Now in Clotilde’s Edible Adventures in Paris, Clotilde reveals her all-time favorite food experiences in her native city. She takes us on a mouthwatering tour of the restaurants, markets, and shops she loves the most: from the best places to go for lunch, tea, or a glass of wine, to “neo bistros” and the newest places to find spectacular yet affordable meals. Packed with advice on everything from deciphering a French menu to ordering coffee correctly, this book is like having Clotilde as a personal guide. A dozen tempting recipes are also included, shared or inspired by Clotilde’s favorite chefs and bakers.
For first-time visitors and seasoned travelers alike, Clotilde’s Edible Adventures in Paris offers invaluable insider recommendations on eating and shopping with Parisian panache.
The best of Paris, featuring 164 restaurants, bistros, wine bars, and salons de thé, as well as over 130 bakeries, pastry shops, cheese shops, bookstores, chocolate and candy shops, cookware and tableware stores, specialty shops, outdoor markets, and much, much more!
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About the Author
Read an Excerpt
When it comes to eating out in Paris, the difficulty lies not so much in finding a good restaurant--there is no dearth of those--as in deciding what you feel like, in your heart of hearts. A glass of wine and a few nibbles? A wholesome bistro meal? A creative take on French classics? A colorful salad? A four-hour gastronomic extravaganza? A crisp, golden crepe? A cup of tea and a pastry?
Whatever the itch, this book should include a restaurant to scratch it. I have strived to put together a selection that covers a wide variety of occasions, moods, appetites, and budgets within eight categories:
lunch. For a quick, light meal—soups, salads, sandwiches, savory tarts, and simple plats du jour. These restaurants are usually open during the daytime only, and in most cases, no table service is provided: you order and pay at the counter, then take your purchases to go (à emporter) or sit down at a table to eat them (sur place). No reservation necessary. Dress code: come as you are.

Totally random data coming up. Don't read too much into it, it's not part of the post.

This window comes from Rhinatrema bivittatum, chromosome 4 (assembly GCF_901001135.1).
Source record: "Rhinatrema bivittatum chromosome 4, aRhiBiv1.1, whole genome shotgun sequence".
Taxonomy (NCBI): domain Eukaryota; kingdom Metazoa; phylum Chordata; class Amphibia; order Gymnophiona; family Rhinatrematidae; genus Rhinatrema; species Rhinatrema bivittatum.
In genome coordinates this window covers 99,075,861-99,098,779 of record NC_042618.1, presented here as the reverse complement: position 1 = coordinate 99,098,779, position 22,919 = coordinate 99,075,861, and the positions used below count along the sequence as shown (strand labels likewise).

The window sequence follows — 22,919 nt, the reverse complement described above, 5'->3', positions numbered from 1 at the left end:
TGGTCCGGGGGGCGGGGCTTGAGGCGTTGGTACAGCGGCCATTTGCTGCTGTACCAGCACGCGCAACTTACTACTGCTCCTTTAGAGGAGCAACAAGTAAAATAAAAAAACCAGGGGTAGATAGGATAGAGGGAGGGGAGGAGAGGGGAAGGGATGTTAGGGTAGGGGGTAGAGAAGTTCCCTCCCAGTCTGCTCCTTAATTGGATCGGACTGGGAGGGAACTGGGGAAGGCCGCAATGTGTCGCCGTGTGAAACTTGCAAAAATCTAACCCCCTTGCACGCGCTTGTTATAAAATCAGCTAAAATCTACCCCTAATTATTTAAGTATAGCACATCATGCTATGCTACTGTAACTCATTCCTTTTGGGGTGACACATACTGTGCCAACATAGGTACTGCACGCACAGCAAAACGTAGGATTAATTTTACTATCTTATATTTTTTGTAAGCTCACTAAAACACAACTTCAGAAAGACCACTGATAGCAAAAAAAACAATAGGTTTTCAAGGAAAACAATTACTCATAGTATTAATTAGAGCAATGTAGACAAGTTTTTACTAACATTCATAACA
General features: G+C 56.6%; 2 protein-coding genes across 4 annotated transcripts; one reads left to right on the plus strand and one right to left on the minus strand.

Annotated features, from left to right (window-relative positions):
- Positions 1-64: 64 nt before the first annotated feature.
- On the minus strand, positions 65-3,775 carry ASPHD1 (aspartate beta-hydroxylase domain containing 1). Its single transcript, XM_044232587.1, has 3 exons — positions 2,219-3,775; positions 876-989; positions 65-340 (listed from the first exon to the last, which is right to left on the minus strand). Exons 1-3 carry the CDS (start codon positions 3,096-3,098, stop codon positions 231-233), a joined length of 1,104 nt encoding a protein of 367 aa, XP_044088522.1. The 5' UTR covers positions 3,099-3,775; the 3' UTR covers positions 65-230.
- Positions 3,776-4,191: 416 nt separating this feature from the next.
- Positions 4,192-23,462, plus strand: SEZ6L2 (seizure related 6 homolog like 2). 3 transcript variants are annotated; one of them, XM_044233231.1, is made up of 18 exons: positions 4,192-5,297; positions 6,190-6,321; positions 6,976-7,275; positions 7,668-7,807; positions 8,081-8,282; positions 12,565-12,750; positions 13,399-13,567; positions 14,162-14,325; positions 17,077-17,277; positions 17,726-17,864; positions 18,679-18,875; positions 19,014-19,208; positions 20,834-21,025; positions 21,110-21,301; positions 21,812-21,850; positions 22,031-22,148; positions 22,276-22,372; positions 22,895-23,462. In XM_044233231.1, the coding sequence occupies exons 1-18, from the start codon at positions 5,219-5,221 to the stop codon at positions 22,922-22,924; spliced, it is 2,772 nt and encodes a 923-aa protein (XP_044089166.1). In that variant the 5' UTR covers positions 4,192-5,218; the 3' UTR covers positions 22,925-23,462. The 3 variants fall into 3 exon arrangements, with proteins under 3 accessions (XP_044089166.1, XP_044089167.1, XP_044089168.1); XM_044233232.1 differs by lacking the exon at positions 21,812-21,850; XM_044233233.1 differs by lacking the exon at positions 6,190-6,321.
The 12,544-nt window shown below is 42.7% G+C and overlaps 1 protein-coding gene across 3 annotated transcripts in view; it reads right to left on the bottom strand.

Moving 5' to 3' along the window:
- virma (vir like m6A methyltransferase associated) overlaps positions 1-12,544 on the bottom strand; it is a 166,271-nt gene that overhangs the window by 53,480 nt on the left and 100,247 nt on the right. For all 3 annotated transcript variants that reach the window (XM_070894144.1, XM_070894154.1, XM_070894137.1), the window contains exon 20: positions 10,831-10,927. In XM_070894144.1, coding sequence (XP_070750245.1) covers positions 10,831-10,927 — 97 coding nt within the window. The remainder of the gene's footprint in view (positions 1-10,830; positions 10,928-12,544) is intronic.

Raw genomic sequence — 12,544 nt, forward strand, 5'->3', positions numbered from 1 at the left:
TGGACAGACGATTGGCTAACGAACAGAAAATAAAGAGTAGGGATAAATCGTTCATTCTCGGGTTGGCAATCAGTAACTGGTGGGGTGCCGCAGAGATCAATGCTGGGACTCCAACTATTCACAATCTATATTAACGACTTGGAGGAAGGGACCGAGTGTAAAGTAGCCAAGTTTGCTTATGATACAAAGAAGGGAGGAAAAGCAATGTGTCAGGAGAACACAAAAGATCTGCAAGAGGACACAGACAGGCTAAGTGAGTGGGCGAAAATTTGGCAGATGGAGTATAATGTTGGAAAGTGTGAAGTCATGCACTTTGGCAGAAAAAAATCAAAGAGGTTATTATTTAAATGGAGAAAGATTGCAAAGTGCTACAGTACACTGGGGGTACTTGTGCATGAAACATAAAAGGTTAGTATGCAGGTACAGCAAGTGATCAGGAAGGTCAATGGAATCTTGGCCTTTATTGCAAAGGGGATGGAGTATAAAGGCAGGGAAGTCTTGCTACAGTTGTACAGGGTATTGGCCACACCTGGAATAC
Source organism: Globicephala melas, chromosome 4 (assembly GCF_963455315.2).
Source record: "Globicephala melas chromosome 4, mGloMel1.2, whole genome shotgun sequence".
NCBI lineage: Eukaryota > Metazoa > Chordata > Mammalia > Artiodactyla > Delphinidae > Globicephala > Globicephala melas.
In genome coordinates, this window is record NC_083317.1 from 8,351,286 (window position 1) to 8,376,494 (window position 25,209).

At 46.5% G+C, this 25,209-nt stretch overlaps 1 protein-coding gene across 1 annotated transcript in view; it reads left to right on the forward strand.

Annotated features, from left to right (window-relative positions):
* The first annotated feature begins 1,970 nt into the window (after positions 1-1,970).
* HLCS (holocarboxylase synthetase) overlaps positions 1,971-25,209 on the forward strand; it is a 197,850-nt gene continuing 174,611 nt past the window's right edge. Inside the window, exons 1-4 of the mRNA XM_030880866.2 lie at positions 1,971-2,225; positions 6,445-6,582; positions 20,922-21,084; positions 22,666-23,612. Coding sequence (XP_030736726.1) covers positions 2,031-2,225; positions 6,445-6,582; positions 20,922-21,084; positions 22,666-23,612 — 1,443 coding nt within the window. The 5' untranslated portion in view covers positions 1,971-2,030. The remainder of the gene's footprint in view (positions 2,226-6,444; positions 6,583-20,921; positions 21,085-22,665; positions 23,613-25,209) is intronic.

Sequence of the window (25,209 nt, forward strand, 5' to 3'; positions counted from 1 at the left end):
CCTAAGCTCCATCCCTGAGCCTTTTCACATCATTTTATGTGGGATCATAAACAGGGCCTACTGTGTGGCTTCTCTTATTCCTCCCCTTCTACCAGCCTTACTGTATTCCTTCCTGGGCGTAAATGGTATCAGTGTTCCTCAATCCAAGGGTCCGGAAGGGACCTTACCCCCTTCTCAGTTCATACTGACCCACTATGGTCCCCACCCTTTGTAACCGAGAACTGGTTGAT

casual. For traditional French cuisine in a laid-back and often bustling atmosphere. Expect little room between tables and hectic service. Dress code: casual.
neo bistro. For bistro food taken to a new level. The ambiance is casual, but there is serious action in the kitchen as the chef revisits the classics with creative riffs. See page 46 for more on the neo bistro trend. Dress code: casual-chic.
chic. For special-occasion meals in a more upscale environment. Expect smooth tablecloths, polished silverware, attentive service, and sophisticated food. Dress code: chic.
gastronomic. For a memorable dining experience at a high-flying establishment. Reputations can be deceiving, as a number of visits to renowned restaurants have disappointingly revealed. The ones I have highlighted here, however, truly provide an excellent level of cuisine, service, and decor. I have limited the selection to those that offer affordable weekday lunch menus, giving you the most sparkling and the most delicious run for your money. Dress code: chic, but not to the point of evening wear. Men should wear a shirt and a jacket—in addition to the pants and shoes, I mean.
salon de thé. For tea and pastries in the afternoon. Most tea salons also serve a light fare at lunchtime, and brunch on weekends. Dress code: casual.
bar à vin. For great wines, and food to match. The fare may be reduced to platters of tapas-like nibbles (charcuterie, cheese, etc.) or there may be cooking involved, from simple to elaborate. See page 20 for more on wine bars. Dress code: casual.